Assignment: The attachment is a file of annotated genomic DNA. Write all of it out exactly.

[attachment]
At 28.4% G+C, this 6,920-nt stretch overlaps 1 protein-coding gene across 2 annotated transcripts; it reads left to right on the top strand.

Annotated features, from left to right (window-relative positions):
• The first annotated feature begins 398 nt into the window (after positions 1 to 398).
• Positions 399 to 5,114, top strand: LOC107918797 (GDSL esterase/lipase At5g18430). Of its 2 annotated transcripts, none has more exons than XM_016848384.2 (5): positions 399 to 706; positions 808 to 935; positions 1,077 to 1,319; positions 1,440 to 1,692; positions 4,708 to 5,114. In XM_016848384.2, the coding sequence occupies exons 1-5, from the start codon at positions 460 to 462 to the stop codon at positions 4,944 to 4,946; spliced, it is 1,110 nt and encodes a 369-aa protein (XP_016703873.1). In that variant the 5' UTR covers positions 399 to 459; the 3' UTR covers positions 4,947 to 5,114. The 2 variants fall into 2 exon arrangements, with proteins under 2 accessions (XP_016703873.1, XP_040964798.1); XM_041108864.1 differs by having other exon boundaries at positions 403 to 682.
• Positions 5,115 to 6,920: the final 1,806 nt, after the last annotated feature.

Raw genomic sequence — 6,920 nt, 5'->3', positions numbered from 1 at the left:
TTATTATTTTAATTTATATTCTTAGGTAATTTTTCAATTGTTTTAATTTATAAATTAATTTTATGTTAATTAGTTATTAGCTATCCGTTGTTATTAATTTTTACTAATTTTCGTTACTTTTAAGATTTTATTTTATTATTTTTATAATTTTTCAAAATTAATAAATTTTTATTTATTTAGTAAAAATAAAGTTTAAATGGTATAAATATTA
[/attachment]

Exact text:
At 28.4% G+C, this 6,920-nt stretch overlaps 1 protein-coding gene across 2 annotated transcripts; it reads left to right on the top strand.

Annotated features, from left to right (window-relative positions):
• The first annotated feature begins 398 nt into the window (after positions 1 to 398).
• Positions 399 to 5,114, top strand: LOC107918797 (GDSL esterase/lipase At5g18430). Of its 2 annotated transcripts, none has more exons than XM_016848384.2 (5): positions 399 to 706; positions 808 to 935; positions 1,077 to 1,319; positions 1,440 to 1,692; positions 4,708 to 5,114. In XM_016848384.2, the coding sequence occupies exons 1-5, from the start codon at positions 460 to 462 to the stop codon at positions 4,944 to 4,946; spliced, it is 1,110 nt and encodes a 369-aa protein (XP_016703873.1). In that variant the 5' UTR covers positions 399 to 459; the 3' UTR covers positions 4,947 to 5,114. The 2 variants fall into 2 exon arrangements, with proteins under 2 accessions (XP_016703873.1, XP_040964798.1); XM_041108864.1 differs by having other exon boundaries at positions 403 to 682.
• Positions 5,115 to 6,920: the final 1,806 nt, after the last annotated feature.

Raw genomic sequence — 6,920 nt, 5'->3', positions numbered from 1 at the left:
TTATTATTTTAATTTATATTCTTAGGTAATTTTTCAATTGTTTTAATTTATAAATTAATTTTATGTTAATTAGTTATTAGCTATCCGTTGTTATTAATTTTTACTAATTTTCGTTACTTTTAAGATTTTATTTTATTATTTTTATAATTTTTCAAAATTAATAAATTTTTATTTATTTAGTAAAAATAAAGTTTAAATGGTATAAATATTA